Facebook Has Trended Fake Articles Since Getting Rid of Human Editors
A few months ago Facebook faced criticism and close scrutiny over how the content of peoples’ newsfeeds and trending stories are actually curated rather than based on impartial numbers. As a response to that controversy, Facebook got rid of its human editors in September and replaced them with an algorithm that automatically puts the top article for whatever topic is trending on top of the page.
But even though humans still watch over the system in case something goes wrong, the algorithm has gotten things very wrong. The Washington Post revealed on Wednesday that Facebook actually has repeatedly trended fake news since the change. Reporters conducted an experiment by looking deeper into the Facebook trending topics, and found that between the period of August 31 and September 22, they found five totally fake stories trending and three that were deeply inaccurate. They also found that things like links to iTunes, blog posts, and news releases often trended.
And social media users have noticed.
Facebook is literally nothing but fake articles, ultrasound pictures, engagements and arguements. Zzzzz
— Jeff Michener (@JeffMich4L) October 6, 2016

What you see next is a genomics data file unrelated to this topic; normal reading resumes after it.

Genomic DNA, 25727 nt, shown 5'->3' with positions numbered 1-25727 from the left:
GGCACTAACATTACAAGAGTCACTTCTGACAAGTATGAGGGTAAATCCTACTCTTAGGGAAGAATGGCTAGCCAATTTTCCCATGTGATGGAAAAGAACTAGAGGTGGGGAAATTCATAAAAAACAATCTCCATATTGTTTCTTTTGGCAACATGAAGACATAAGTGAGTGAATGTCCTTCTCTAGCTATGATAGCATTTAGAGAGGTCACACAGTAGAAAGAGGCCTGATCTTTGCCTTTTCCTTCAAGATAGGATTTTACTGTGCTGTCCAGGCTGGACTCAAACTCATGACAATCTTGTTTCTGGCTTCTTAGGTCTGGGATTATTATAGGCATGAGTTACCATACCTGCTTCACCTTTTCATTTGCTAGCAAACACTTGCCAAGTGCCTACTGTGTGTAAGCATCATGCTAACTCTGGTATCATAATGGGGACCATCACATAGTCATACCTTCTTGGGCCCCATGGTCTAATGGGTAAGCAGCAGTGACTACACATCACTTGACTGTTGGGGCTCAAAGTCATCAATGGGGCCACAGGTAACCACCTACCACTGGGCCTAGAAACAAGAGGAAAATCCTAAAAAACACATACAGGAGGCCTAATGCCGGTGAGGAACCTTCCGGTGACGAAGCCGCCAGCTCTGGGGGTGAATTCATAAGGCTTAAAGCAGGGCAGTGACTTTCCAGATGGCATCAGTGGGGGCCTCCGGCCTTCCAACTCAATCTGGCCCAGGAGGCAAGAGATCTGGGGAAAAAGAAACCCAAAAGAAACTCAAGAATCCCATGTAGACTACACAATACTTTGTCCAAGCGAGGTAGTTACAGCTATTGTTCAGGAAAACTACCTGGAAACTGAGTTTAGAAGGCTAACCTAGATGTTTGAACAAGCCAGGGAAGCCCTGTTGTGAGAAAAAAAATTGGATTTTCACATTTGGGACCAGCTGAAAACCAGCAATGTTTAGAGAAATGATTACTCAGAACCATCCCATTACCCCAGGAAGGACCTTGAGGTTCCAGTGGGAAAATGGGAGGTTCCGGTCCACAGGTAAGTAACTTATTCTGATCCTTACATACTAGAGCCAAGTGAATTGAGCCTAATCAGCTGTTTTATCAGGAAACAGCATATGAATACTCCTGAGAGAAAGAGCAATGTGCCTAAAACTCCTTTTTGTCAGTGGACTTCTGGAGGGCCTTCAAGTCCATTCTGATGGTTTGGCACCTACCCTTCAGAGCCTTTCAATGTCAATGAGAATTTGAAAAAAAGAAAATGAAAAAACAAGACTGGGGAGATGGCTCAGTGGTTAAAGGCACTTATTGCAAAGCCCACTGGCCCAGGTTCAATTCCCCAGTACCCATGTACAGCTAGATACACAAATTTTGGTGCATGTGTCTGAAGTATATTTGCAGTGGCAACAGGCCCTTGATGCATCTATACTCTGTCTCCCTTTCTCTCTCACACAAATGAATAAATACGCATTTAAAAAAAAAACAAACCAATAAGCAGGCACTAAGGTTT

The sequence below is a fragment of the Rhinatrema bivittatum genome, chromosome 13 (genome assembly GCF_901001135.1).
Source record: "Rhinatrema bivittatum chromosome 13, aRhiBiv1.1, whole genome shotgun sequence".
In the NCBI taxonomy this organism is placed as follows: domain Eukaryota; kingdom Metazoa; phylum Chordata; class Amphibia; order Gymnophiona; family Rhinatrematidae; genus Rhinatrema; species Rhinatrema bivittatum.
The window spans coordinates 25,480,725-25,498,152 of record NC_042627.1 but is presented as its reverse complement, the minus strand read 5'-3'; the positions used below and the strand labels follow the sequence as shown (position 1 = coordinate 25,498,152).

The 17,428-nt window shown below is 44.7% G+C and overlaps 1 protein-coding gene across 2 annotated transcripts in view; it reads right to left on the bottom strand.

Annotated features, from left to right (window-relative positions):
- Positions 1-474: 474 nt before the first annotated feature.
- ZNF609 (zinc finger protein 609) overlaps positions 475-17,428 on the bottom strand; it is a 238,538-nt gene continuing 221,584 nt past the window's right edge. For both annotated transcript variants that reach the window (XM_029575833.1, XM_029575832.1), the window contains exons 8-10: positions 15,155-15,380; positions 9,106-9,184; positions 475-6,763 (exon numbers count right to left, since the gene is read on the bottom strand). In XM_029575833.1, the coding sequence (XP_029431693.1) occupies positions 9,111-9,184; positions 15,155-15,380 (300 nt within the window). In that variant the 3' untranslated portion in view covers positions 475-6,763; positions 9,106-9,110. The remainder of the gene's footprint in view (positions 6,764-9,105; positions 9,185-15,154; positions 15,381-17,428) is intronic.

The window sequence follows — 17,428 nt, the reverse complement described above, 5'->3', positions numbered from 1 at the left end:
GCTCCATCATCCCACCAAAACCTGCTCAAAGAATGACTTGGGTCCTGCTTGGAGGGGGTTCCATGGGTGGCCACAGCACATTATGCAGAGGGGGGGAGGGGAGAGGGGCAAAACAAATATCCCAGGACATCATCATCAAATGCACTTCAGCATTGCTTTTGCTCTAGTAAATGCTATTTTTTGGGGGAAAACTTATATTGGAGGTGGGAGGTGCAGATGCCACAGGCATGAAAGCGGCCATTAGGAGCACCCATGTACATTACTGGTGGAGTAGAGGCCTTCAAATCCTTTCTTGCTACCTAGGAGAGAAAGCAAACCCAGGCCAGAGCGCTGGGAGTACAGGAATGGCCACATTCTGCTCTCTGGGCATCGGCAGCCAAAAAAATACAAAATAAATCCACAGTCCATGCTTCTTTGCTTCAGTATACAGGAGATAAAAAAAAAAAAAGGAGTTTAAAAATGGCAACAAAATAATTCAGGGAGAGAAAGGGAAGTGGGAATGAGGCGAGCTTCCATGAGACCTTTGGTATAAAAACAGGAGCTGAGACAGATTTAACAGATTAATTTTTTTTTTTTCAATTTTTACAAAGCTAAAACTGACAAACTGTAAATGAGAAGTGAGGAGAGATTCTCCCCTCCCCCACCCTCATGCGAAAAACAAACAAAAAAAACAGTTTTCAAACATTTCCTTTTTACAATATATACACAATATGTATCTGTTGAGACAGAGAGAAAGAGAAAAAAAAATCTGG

“I’m not at all surprised how many fake stories have trended. It was beyond predictable by anyone who spent time with the actual functionality of the product, not just the code,” said an employee who used to be on the team that oversaw “Trending,” speaking to the Washington Post on condition of anonymity.
I honestly can’t wait for the election to be over so everyone can go back to posting fake articles about celebrities dying on Facebook
— Madison (@_madisonike) October 5, 2016
One example of a fake story featured a man being kicked off of a college campus for praying, which was misinformed–the man was able to fill out some papers to keep praying in the campus area, but a student who had joined him for prayer was upset about it. Then there was a story about how fantastic the new iPhone is from a satirical fake news page, a news release from a discredited medical organization, and a story about 9/11 that falsely claimed to have proof that bombs were planted in the Twin Towers before the planes hit them.
The trending function on Facebook exists to highlight the most discussed and newsworthy topics of the day for its users. It is hard to know what Facebook is planning to do about the fake news–at a recent news conference it was indicated that the company might add filters to get rid of hoaxes and satirical content on the trending function, as it has on the newsfeed.
But, as scientist Walter Quattrociocchi told the Post, Facebook is an ideal breeding ground for conspiracies and misinformation due to its users’ tendencies to cluster together in like-minded groups. And combined with the personalized content in the newsfeeds, the fake news stories that are adapted to peoples’ personal likes risk increasing polarization between groups, and undermining understanding of people that are different. So let’s just all take Facebook with a grain of salt and keep an open mind.